ThirstyBear Brewing Co.: A User’s Guide Organic Craft Beers | Seasonal Spanish Tapas | Local and Sustainable Ingredients | Live Flamenco Dancing Sample Menu Paella: valenciana with saffron, tomato sofrito, chicken, chorizo, clams, mussels, and rockfish—Michael Bauer of the San Francisco Chronicle said, “[It] is the best I've had.” Tapas: steelhead tartare with Loch Etive steelhead, shallot, and housemade rosemary crackers Tapas: empanadas with adobo chicken, spinach, lime crème fraîche What’s on Tap Grizzly Bear Red Ale, with hops from Hops-Meister Farms Kozlov Stout, a deep black ale that smacks of espresso coffee and bittersweet chocolate Panda Bear Ale, a light drinker dry hopped with whole vanilla beans and TCHO cocoa nibs Ingredient Origins: Meats and produce hail from farms and producers around California, unless imported from Spain. Expect produce from Knoll Organic Farms and seafood from CleanFish. What’s Behind the Name: Owner Ron Silberstein found an article in the Chronicle titled “Thirsty Bear Bites Man for Cold Beer.” It was the story about an escaped circus bear who wandered into a bar, bit Victor Kozlov’s hand to get his beer, and then fell asleep in a park outside the bar, probably with a fake mustache drawn on by his friends. Where to Sit: Grab a brushed-steel chair near a red-felt pool table in one of the industrial-style rooms surrounding the brewery’s glass-encased tanks. When to Go: Sunday—if you like flamenco. Local artists such as Roberto Zamora and Clara Rodriguez give lively performances each week. While You’re in the Neighborhood Before: Pick up a book on David Lynch or Henri Matisse at 871 Fine Arts (20 Hawthorne Street) After: See a postmodern performance at the absolute cutting edge of theatre at Yerba Buena Center For the Arts (700 Howard Street).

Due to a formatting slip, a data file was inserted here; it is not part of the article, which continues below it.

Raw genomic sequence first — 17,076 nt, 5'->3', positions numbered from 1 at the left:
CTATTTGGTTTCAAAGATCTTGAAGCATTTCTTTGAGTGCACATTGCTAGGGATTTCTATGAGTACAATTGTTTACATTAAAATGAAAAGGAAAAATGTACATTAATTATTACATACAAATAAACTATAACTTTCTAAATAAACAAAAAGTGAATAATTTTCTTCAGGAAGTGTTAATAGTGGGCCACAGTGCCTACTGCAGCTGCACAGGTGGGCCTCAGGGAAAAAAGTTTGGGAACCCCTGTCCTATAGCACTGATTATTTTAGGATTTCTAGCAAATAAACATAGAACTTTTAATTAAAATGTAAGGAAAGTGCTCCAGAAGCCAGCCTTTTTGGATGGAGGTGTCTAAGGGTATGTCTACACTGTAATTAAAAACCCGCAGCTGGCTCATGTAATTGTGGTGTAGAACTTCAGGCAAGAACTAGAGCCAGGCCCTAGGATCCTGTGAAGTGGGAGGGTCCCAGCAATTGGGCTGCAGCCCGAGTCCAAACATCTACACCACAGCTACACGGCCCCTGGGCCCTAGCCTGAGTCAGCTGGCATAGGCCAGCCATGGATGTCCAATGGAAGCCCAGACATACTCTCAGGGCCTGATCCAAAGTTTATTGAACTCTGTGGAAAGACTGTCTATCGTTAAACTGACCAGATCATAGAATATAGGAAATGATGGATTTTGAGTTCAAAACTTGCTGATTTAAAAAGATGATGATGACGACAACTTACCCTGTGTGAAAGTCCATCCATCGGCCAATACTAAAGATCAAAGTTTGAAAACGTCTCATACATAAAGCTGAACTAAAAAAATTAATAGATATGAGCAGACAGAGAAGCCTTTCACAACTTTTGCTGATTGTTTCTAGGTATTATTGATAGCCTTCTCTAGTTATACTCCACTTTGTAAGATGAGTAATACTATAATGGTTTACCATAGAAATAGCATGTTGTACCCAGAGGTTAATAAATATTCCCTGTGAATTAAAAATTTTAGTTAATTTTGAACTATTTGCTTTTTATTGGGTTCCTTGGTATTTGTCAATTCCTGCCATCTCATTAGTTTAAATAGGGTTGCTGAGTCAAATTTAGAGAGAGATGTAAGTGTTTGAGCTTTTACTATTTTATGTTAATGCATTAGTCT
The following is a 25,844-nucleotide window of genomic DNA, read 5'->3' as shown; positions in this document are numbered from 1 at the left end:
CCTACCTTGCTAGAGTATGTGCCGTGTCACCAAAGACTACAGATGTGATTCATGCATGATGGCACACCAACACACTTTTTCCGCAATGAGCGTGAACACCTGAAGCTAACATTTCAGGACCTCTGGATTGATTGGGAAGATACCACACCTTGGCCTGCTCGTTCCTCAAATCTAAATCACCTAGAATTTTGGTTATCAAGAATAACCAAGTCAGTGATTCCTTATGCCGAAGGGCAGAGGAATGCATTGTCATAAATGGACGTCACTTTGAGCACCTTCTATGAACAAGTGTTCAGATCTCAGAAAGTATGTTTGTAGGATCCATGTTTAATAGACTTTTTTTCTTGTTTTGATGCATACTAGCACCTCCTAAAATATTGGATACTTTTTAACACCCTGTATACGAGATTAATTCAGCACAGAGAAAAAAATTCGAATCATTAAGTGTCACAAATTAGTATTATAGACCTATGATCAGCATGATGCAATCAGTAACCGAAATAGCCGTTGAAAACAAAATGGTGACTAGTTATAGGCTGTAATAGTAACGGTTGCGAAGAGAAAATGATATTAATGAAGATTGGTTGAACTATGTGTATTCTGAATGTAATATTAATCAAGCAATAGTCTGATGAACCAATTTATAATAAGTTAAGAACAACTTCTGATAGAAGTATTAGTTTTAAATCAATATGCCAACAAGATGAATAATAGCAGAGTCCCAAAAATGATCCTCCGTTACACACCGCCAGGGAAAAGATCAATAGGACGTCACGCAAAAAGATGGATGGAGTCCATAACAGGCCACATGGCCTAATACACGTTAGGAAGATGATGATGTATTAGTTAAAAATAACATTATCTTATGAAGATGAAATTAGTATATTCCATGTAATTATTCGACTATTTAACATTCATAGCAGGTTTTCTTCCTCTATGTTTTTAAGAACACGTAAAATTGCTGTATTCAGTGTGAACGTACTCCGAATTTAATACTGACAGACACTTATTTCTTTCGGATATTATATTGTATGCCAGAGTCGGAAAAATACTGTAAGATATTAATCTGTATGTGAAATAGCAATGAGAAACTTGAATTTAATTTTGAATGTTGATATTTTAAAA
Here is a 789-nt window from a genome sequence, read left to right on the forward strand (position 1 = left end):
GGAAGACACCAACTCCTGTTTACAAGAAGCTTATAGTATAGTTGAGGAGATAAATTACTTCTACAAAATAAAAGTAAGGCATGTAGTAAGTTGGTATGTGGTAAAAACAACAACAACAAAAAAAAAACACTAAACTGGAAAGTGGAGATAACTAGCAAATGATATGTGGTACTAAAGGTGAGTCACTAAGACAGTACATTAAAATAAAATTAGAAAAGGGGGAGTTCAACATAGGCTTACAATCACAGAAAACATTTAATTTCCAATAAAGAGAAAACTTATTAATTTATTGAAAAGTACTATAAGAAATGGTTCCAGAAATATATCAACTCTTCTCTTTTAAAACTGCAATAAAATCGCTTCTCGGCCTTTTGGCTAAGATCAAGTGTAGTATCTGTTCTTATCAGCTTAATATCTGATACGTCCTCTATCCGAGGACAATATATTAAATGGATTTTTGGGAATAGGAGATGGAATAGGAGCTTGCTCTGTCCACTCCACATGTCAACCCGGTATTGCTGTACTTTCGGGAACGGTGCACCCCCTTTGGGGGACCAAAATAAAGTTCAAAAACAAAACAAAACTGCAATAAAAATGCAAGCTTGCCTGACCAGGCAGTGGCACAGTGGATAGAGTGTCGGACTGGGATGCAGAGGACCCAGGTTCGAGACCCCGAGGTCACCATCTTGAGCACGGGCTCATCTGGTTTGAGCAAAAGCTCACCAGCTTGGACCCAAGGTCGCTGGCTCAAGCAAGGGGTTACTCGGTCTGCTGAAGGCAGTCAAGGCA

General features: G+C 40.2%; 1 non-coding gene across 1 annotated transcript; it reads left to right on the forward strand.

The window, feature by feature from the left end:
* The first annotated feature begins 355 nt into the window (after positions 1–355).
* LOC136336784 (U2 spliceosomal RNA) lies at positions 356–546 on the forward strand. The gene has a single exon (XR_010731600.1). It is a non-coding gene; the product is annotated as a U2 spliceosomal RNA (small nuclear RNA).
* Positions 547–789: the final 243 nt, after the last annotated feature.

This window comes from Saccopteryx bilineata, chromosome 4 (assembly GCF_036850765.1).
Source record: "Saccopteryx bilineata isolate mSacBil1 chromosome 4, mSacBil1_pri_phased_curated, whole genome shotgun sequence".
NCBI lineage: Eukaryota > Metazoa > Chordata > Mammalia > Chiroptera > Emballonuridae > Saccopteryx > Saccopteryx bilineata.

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    661 Howard St
    San Francisco, CA US
  • Social Kitchen and Brewery
    Social Kitchen and Brewery: A User’s Guide Housemade Microbrews | Beer as Seasoning | Southern Meets Asian | Cocktails and Beertails Sample Menu To share: brussels-sprout chips Small plate: mac & cheese with truffle oil Entree: Social burger with blue cheese, applewood-smoked bacon, and a side of tempura-battered sweet-potato fries To drink: Rapscallion golden belgian beer When to Go Happy hour (4 p.m. to 7 p.m. weekdays) means discounted craft beers, well drinks, and bar bites. Nurse a hangover with weekend brunch, during which you can savor pork-belly fried rice or brioche french toast. Just bring some aspirin—the live music tends to get a little loud. Vocab Lesson Belgian red ale: Different from an irish red ale, the belgian version has a distinctly sour taste produced by fermentation with lactobacilli and long aging periods in oak barrels, which also give it a wine-like character. Sisig: Filipino for “sour snack,” the most common form of this dish consists of pork marinated in vinegar or citrus, and then flavored with savory seasonings. While You’re in the Neighborhood Before: Marvel at the thousands of novelty pins in every imaginable shape and slogan at Oriental Art Gallery (1340 9th Avenue). After: Head to Urban Bazaar (1371 9th Avenue) for an evening class in crafts such as crochet and printmaking, or bring a growler to the monthly Stitch ‘n’ Bitch gathering. If You Can’t Make It, Try This: Longtime Social chef Christopher Wong created the menu at Blueprint Tap Room (680 8th Street)—the concept’s similar, although the beers aren’t made in-house.
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    1326 9th Ave
    San Francisco, CA US